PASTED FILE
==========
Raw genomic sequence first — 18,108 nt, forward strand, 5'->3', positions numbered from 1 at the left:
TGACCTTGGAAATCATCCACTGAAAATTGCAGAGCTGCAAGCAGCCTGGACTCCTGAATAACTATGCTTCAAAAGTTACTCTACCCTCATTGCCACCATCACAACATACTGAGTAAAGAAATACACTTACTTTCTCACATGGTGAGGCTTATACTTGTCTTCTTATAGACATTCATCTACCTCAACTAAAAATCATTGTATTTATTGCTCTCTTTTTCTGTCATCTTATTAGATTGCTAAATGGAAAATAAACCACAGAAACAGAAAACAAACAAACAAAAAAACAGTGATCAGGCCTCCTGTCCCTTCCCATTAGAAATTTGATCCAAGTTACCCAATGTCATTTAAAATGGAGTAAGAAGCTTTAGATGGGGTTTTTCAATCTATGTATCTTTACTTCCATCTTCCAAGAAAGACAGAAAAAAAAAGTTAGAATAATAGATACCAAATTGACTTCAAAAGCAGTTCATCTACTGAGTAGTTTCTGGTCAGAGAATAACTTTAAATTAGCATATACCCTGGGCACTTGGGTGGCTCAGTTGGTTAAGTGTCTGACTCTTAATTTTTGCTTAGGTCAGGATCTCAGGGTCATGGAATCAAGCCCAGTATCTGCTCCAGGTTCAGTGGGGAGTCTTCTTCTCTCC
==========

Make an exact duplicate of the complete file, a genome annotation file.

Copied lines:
Raw genomic sequence first — 18,108 nt, forward strand, 5'->3', positions numbered from 1 at the left:
TGACCTTGGAAATCATCCACTGAAAATTGCAGAGCTGCAAGCAGCCTGGACTCCTGAATAACTATGCTTCAAAAGTTACTCTACCCTCATTGCCACCATCACAACATACTGAGTAAAGAAATACACTTACTTTCTCACATGGTGAGGCTTATACTTGTCTTCTTATAGACATTCATCTACCTCAACTAAAAATCATTGTATTTATTGCTCTCTTTTTCTGTCATCTTATTAGATTGCTAAATGGAAAATAAACCACAGAAACAGAAAACAAACAAACAAAAAAACAGTGATCAGGCCTCCTGTCCCTTCCCATTAGAAATTTGATCCAAGTTACCCAATGTCATTTAAAATGGAGTAAGAAGCTTTAGATGGGGTTTTTCAATCTATGTATCTTTACTTCCATCTTCCAAGAAAGACAGAAAAAAAAAGTTAGAATAATAGATACCAAATTGACTTCAAAAGCAGTTCATCTACTGAGTAGTTTCTGGTCAGAGAATAACTTTAAATTAGCATATACCCTGGGCACTTGGGTGGCTCAGTTGGTTAAGTGTCTGACTCTTAATTTTTGCTTAGGTCAGGATCTCAGGGTCATGGAATCAAGCCCAGTATCTGCTCCAGGTTCAGTGGGGAGTCTTCTTCTCTCC